A few weeks ago, writing in The Conservative Woman, I complained about the wooliness of Britain’s official and ‘expert’ thinking about coronavirus[*]. In this, I feel increasingly vindicated. British government ministers have repeatedly said that the government’s response to the coronavirus would be ‘led by the science’. But the result has been self-contradictory, absurd, and, at times, comical—as when one senior scientist, the architect of our current lockdown, exempted himself from the lockdown in order to meet his married mistress.[†]
Today, I want to ask how this could have happened. I want to ask how my country, and so much of the Western world, came to accept narrow, largely mediocre experts as the leaders of our public discourse; how policy became excessively ‘evidence-based’ and naïve. I won’t be rejecting the value of elite, highly capable experts, some of them highly specialized; but I’ll be asking how we gave our minds over to a spurious scientism, and consequently lost our instincts for freedom and self-reliance.
So then: how did we accept this cult of expertise? To answer this, we first need to consider what carried authority in the West before the cult took hold. Prominent among these old authorities were, firstly, wisdom; and secondly, intelligence. Both concepts used to play a role in our nations’ debates that has now been ceded to expertise. I’ll consider wisdom first.
First, what is wisdom? This has always been a hard question, but nowadays most people would struggle even to see the point of it. Today ‘wisdom’ sounds a quaint notion; a concept from a past age. Young people probably encounter the word ‘wisdom’ more often in mediaeval-themed computer games, as a graded attribute of characters, than they do in the real world. And if one sought to understand ‘wisdom’ through film and television, one might suppose that it were the exclusive property of Buddhist monks and far Easterners!
Nevertheless, most people can still agree on some features of wisdom. Principally, wisdom is characteristic of the elderly. This is because it grows from experience, calmly reflected upon. Wise people are those who have accepted life’s sufferings, people who have ‘seen a lot’. Secondly, wisdom is broadly untheoretical: the wise man generally doesn’t have a grand theory of everything; nor need he be a genius. Third: because it’s untheoretical, found alike in pauper, king and scholar, wisdom is also culturally specific; a person becomes wise by calmly absorbing experience in an ordinary, tradition-bound way. Many pieces of wisdom transcend cultures, of course; but even so, the wise Buddhist is very different from the wise Christian.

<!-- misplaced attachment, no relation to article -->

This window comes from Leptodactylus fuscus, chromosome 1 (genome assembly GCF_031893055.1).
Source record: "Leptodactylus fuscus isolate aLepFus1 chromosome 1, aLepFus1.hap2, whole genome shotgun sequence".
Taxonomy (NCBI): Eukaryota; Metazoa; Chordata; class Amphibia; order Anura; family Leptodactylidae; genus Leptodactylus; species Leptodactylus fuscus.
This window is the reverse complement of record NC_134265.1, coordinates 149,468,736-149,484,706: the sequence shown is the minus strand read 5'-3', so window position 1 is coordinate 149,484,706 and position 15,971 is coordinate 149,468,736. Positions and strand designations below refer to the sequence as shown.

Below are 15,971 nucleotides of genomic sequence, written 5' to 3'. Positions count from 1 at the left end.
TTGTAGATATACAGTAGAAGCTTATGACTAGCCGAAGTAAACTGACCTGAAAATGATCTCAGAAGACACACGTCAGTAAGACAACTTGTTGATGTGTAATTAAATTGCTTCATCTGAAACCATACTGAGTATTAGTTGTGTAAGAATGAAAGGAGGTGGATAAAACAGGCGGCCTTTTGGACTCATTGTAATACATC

This account of wisdom gives us a clue about why it lost its social role. Wisdom, as I say, is culturally specific. It’s therefore hard for it to function in a society with many different fundamental philosophies of life, many different traditions and faiths. A monocultural society can look to the wise to settle its differences, but a diverse society can’t. A diverse society therefore tends to look for some other source of authority on political and social questions—one that purports to be more culturally neutral and objective. A debased notion of ‘science’ and ‘expertise’ usually gets the job.
This need for a supposedly culturally neutral means of settling our differences explains why society has been placing an ever-greater faith in experts and expertise. Ironically, though, the same need has also weakened the best sites of expertise of the Western world. These sites, especially universities, used to owe no-one an account of their admissions decisions. Academics used their wise judgement, and admitted whomever they wanted to admit. They judged not just by candidates’ examination results, but also by their broader intelligence.
This kind of free exercise of wise judgement, however, is unsustainable wherever wisdom is ceding ground to an overweening expertise. For ultimately such judgement can’t be theorized or explained: but a philosophically diverse society tends to demand theories and explanations for everything. Even where such a society inherits the traditions of a more monocultural one, it cannot accept those traditions as authoritative. Hence wise ‘gatekeepers’—be they admissions dons or Colonels interviewing prospective officers—are soon forced to judge their candidates more and more by their candidates’ qualifications, and less and less by their own experience. Soon one needs a qualification for everything.